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What Makes Cream Liqueur Curdle in Drinks?

by Tricia Ballad, studioD

Cream liqueurs turn an ordinary cocktail into a luxurious dessert, but when they are combined with certain mixers they can turn into an unappetizing mound that resembles cottage cheese floating in your cocktail glass. Avoiding this drink disaster is easy when you understand the science behind curdling and choose your ingredients carefully.

Cream Liqueur Defined

Cream liqueur is a combination of spirits, heavy cream and other flavorings. Most, though not all, are heavily sweetened. Irish cream is a common example of a cream liqueur. It is made of Irish whiskey, heavy cream, sugar and flavorings. Other popular cream liqueurs are made with rum, tequila or vodka. The cream softens the taste and strength of the alcohol while allowing the flavor to come through.

Causes of Curdling

Cream liqueurs curdle because of their high dairy content. Dairy products, such as milk or cream, curdle in the presence of acid. Acids have a very low pH, which lowers the overall pH of the mixture. As the pH drops below 5.5, the casein proteins in the dairy ingredients begin to coagulate. This breaks the natural emulsion of fat and water in the dairy ingredients, causing the fat and proteins to separate from the water, which results in curdling.

Avoid Curdling in Drinks

Safeguard your cocktails against curdling by choosing high-fat cream liqueurs, or varieties made with heavy cream rather than milk. Heavy cream resists curdling because there are relatively few protein strands and plenty of fat to insulate them from the acid. Mix other ingredients, including those with acidic components, first. This will dilute the acid, minimizing the chances of curdling. Add the cream liqueur at the very end, and mix lightly.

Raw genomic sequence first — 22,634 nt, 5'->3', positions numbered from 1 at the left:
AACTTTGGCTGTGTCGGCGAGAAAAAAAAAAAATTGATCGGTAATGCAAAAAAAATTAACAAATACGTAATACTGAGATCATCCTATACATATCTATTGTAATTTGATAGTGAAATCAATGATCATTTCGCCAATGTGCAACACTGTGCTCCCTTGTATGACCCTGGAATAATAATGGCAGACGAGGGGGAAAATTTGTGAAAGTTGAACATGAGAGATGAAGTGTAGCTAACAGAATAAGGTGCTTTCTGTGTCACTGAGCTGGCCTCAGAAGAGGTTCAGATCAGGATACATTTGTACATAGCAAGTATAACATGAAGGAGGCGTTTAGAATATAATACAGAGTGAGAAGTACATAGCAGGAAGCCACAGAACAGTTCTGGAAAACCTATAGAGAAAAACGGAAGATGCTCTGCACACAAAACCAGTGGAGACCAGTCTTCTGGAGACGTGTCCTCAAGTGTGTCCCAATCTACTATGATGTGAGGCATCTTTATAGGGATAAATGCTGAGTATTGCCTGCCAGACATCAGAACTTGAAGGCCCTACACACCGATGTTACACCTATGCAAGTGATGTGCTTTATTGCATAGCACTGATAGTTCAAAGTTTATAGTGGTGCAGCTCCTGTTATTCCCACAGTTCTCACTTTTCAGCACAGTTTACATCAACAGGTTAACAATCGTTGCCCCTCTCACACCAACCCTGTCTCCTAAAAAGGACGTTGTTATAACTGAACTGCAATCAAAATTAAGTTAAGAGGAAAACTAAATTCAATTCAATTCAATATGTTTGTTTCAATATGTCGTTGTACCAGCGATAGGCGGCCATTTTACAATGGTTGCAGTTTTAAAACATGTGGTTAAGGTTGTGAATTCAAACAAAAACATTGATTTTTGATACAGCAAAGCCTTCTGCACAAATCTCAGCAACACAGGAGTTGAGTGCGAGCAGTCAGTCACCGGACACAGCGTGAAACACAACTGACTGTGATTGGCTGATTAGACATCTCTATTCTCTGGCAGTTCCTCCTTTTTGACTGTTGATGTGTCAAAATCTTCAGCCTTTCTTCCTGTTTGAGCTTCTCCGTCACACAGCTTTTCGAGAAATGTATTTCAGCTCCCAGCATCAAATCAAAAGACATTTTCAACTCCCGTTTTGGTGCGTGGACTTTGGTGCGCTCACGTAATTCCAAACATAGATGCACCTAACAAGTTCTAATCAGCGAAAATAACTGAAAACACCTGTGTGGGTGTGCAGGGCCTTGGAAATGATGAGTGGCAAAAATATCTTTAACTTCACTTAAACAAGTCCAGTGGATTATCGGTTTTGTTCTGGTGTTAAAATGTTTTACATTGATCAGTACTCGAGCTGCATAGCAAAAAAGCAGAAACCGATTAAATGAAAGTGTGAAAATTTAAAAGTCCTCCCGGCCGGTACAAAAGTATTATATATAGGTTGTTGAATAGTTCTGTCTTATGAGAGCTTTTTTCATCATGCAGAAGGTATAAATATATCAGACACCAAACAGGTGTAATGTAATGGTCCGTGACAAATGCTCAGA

Choose Non-Curdling Mixers

Avoid mixing cream liqueurs with high-acid mixers such as citrus juices and soft drinks. Most soft drinks do not taste sour, but they do contain high levels of citric and phosphoric acids. Common mixers for cream liqueurs include coffee, hot chocolate and other cream liqueurs. Cream liqueurs are prevalent in milkshake-style cocktails, in which the dairy enhances the smooth mouthfeel of the ice cream. Cream liqueurs are also delicious served alone over ice.

About the Author

Tricia Ballad is a writer, author and project geek. She has written several books including two novels, teaches classes on goal setting and project planning for writers, and loves to cook in her spare time. She is living proof that you can earn a living with a degree in creative writing.

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